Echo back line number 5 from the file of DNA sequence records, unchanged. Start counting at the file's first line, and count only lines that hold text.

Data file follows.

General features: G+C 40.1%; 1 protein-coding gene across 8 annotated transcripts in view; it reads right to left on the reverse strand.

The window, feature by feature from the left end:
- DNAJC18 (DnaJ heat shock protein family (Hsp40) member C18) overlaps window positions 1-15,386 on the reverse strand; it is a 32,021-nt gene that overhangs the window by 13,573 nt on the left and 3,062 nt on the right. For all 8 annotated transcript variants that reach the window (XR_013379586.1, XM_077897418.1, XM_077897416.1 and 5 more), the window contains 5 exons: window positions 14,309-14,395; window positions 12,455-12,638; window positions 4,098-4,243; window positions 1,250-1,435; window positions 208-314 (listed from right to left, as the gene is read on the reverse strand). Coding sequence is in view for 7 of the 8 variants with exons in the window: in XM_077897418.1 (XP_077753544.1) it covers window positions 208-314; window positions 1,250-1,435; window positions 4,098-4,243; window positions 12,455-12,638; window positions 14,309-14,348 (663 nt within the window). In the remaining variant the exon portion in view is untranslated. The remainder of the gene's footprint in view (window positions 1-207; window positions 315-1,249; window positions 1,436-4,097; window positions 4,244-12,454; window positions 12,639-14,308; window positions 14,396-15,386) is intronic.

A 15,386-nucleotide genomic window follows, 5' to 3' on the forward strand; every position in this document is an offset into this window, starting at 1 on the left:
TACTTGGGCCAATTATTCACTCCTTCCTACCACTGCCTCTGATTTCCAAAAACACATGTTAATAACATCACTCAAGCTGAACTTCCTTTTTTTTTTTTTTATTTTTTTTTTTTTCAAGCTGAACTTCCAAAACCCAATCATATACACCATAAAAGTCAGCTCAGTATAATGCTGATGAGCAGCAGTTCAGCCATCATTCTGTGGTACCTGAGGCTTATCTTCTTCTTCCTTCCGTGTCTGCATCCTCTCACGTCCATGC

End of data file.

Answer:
TACTTGGGCCAATTATTCACTCCTTCCTACCACTGCCTCTGATTTCCAAAAACACATGTTAATAACATCACTCAAGCTGAACTTCCTTTTTTTTTTTTTTATTTTTTTTTTTTTCAAGCTGAACTTCCAAAACCCAATCATATACACCATAAAAGTCAGCTCAGTATAATGCTGATGAGCAGCAGTTCAGCCATCATTCTGTGGTACCTGAGGCTTATCTTCTTCTTCCTTCCGTGTCTGCATCCTCTCACGTCCATGC